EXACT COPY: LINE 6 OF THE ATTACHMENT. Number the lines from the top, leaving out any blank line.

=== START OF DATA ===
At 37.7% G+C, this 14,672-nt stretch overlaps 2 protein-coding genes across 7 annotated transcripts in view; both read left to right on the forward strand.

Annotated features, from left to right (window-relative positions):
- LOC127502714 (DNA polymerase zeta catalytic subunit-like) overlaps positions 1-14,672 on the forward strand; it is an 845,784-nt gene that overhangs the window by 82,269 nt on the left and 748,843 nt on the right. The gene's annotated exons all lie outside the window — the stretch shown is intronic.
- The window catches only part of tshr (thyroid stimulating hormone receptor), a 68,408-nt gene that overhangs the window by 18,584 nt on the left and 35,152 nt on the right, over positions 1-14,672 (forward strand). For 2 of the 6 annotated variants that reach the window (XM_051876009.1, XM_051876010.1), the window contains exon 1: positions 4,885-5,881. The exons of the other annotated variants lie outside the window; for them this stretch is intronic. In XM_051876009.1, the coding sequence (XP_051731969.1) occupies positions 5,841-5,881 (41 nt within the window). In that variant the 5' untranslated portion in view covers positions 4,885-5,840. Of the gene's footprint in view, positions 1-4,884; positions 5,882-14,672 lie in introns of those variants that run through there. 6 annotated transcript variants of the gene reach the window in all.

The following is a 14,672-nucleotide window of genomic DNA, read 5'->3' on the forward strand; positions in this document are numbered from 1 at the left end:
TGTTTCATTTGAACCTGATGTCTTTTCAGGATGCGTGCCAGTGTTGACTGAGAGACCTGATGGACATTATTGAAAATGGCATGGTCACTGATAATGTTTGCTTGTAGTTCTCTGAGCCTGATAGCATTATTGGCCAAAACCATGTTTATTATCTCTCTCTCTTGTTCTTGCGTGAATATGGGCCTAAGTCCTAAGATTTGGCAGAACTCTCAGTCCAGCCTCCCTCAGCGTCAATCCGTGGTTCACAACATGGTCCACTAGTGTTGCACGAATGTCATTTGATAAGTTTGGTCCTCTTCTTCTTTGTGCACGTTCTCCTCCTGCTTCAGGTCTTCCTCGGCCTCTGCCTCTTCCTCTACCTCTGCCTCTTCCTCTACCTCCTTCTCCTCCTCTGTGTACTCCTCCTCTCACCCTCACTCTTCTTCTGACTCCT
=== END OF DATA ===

TGTTTCATTTGAACCTGATGTCTTTTCAGGATGCGTGCCAGTGTTGACTGAGAGACCTGATGGACATTATTGAAAATGGCATGGTCACTGATAATGTTTGCTTGTAGTTCTCTGAGCCTGATAGCATTATTGGCCAAAACCATGTTTATTATCTCTCTCTCTTGTTCTTGCGTGAATATGGGCCTAAGTCCTAAGATTTGGCAGAACTCTCAGTCCAGCCTCCCTCAGCGTCAATCCGTGGTTCACAACATGGTCCACTAGTGTTGCACGAATGTCATTTGATAAGTTTGGTCCTCTTCTTCTTTGTGCACGTTCTCCTCCTGCTTCAGGTCTTCCTCGGCCTCTGCCTCTTCCTCTACCTCTGCCTCTTCCTCTACCTCCTTCTCCTCCTCTGTGTACTCCTCCTCTCACCCTCACTCTTCTTCTGACTCCT